Trudeau is displaying rank regional favouritism. But his real mistake wasn’t the carve out that favoured Atlantic Canada. It’s that he never won the hearts and minds of the people and failed to acknowledge carbon taxes cause real pain.

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Trudeau gov’t minister takes heat for saying Canadians who ‘can’t work’ should get free housing

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Housing Minister Sean Fraser

From LifeSiteNews

By Anthony Murdoch

In a scenario akin to the former Soviet Union but not in free market-based Western nations such as Canada, Housing Minister Sean Fraser proclaimed that all Canadians who cannot work should be given free housing.

As per Blacklock’s Reporter, Fraser said recently to Canada’s Senate banking committee that “If you are an adult working in Canada you should be able to buy a home,” adding, “If you cannot work you should have a home too.”

“Government should work together to provide it to you. In a country as wealthy as Canada it is very difficult to accept that people go to sleep without a roof over their head. These problems are solvable,” he said.

Statistics Canada puts the number of unemployed Canadians at 1,229,400. Fraser claims that the government is the one who should solve this, and said, “I do not feel that I have solved the national housing crisis if I am in a city going to an appointment for work and there are people living on the street.”

“We have solved the crisis if we are able to provide affordable rent at the price people are paying right now, and if you are working in a job you can afford to get into the market if that is what works for you,” he added.

Fraser’s comments were immediately blasted as being akin to trying to bring communism to Canada.

“Full-on communism,” wrote Rebel News head Ezra Levant on X (formerly Twitter) on Monday.

One X user, Michelle Phillips, said the issue with homelessness often is that “many of these people CHOOSE not who work.”

“They CAN work but CHOOSE not to. Providing anything for people who don’t want to help themselves or work toward their own future is 100% socialism and Canada is supposed to be a democratic country,” she wrote on X (formerly Twitter).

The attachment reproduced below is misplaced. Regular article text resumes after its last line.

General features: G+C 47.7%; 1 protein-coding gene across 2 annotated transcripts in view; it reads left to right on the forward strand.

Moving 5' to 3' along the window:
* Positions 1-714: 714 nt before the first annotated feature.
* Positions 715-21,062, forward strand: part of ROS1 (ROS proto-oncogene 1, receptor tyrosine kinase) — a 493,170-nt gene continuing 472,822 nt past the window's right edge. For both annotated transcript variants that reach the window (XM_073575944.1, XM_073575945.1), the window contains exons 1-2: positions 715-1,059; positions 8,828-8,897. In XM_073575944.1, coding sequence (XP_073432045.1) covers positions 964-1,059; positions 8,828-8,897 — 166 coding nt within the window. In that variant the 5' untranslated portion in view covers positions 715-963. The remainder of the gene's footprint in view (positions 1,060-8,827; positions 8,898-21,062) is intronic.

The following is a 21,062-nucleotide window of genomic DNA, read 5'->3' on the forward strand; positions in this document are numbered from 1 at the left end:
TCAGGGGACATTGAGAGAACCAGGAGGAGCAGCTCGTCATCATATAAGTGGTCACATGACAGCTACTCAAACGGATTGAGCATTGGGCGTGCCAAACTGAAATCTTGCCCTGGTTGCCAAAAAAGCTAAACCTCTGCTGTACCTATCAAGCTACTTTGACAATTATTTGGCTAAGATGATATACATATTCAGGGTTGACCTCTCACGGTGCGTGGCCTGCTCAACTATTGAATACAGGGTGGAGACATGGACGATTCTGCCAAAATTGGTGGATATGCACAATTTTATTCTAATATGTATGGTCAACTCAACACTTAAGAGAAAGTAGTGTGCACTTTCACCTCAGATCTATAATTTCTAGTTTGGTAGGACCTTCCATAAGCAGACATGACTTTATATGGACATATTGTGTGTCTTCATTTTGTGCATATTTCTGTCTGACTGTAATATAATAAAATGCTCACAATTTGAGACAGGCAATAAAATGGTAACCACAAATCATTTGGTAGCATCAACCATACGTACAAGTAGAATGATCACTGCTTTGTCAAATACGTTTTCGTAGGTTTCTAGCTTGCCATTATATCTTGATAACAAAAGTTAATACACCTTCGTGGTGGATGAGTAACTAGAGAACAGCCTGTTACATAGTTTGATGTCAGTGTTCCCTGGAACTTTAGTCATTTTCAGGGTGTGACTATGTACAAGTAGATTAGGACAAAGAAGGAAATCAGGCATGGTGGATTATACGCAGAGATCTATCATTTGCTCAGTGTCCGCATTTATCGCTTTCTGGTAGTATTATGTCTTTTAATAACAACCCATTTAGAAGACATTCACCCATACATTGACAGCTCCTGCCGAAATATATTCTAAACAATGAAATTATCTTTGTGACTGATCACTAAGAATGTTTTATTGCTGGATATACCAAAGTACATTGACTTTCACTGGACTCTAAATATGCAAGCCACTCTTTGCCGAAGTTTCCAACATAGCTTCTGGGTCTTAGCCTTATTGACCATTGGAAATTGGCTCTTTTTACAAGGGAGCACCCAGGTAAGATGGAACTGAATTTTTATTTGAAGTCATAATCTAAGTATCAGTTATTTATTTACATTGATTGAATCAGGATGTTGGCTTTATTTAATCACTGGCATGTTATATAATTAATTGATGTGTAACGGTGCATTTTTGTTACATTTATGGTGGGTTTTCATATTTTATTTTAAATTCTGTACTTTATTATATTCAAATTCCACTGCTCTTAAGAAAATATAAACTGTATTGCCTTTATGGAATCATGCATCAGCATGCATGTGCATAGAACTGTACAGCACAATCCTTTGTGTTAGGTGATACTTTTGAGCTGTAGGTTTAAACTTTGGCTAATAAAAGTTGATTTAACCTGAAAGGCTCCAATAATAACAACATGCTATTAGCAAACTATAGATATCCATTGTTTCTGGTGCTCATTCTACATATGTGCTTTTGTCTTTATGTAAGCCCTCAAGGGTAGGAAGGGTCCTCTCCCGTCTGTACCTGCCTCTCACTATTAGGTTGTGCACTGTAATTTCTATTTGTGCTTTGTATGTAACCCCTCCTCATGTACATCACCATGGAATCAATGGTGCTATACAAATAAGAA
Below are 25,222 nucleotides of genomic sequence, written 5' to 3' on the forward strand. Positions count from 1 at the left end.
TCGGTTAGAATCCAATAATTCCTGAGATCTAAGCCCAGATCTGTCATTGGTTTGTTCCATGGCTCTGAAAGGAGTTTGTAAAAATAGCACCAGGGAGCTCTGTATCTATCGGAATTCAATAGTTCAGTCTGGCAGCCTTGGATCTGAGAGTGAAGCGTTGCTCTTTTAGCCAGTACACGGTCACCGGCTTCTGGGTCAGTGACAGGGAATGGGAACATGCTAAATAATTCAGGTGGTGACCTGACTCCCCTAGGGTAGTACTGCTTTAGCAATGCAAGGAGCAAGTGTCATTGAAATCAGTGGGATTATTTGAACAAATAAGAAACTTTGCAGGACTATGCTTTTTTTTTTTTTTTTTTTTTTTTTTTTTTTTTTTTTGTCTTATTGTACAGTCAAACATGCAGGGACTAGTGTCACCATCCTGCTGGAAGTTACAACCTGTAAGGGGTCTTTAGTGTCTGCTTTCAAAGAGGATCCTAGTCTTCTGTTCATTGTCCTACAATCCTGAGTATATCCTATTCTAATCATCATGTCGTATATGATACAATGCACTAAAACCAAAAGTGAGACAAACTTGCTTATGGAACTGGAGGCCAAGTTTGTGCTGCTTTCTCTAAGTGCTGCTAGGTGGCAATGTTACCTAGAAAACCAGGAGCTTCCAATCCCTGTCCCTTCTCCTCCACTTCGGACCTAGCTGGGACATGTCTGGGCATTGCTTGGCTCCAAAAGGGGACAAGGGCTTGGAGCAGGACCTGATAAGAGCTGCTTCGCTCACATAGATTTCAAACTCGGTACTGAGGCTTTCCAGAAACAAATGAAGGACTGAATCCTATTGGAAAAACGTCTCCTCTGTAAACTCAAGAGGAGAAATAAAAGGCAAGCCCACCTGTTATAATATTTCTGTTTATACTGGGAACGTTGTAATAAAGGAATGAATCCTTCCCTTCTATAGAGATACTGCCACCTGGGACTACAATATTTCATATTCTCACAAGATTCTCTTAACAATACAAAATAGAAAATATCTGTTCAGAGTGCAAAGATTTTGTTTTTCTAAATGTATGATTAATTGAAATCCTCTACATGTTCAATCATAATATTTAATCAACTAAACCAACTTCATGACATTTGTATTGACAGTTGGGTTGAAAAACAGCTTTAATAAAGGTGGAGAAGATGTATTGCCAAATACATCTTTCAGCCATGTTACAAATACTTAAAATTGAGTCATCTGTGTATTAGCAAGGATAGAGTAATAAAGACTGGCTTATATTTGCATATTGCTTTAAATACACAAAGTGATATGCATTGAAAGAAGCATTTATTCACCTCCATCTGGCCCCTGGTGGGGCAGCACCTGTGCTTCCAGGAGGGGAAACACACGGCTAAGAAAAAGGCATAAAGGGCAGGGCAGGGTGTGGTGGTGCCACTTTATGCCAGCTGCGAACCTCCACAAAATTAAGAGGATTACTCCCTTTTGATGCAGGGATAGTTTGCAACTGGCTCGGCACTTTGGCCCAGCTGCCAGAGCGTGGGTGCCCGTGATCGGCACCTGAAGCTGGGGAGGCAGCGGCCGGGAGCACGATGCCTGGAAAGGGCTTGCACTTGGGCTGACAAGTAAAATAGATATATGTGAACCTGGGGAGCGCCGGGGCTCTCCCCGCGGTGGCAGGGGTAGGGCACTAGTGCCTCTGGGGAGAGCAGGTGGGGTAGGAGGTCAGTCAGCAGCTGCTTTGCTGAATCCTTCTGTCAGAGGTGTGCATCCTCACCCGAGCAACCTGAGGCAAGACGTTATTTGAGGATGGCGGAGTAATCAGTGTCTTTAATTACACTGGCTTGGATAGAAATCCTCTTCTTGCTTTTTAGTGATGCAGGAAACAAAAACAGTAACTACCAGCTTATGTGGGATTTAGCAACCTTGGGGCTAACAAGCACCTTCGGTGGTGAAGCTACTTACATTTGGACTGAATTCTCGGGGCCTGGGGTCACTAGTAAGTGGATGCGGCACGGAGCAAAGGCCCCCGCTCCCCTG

According to a Canada Mortgage and Housing Commission report, making homes “affordable” again in Canada would cost $1 trillion, an amount that chief economist Bob Dugan said is “a staggering sum of money.”

Bernier’s PPC says that to solve Canada’s housing crisis, what needs to happen is a “substantial” reduction in “immigration quotas, from about 500k planned by the Liberal government for 2025, down to 100k-150k per year.”

“This will help reduce demand for housing and cool down these markets, especially in the large cities where most immigrants settle,” the PPC leader says.

In 2019, the Trudeau Liberals enshrined “a right to adequate housing” in federal law with the National Housing Strategy Act. Despite this, many have blamed the Liberals’ overspending and inflation-causing measures as making it so that average Canadians cannot buy a home.

Other Liberal ideas with communistic overtones currently in the works include one before the Senate around a “a national framework for a guaranteed livable basic income.”

On October 17, the Canadian Senate’s national finance committee began examining Bill S-233, which would mandate that the Minister of Finance develop a national system to provide “guaranteed livable basic income” to everyone in Canada over age 17.

Jack Fonseca, political operations director for Campaign Life Coalition, told LifeSiteNews that the Trudeau’s communistic or socialist leaning policies are “yet another move by our two socialist parties, the Liberals and NDP, to try to gradually transform Canada into a communist country by making most of the population dependent on government handouts and eliminating the middle class.”

“The truth is that a universal basic income would result in huge numbers of Canadians never wanting to work again,” he warned.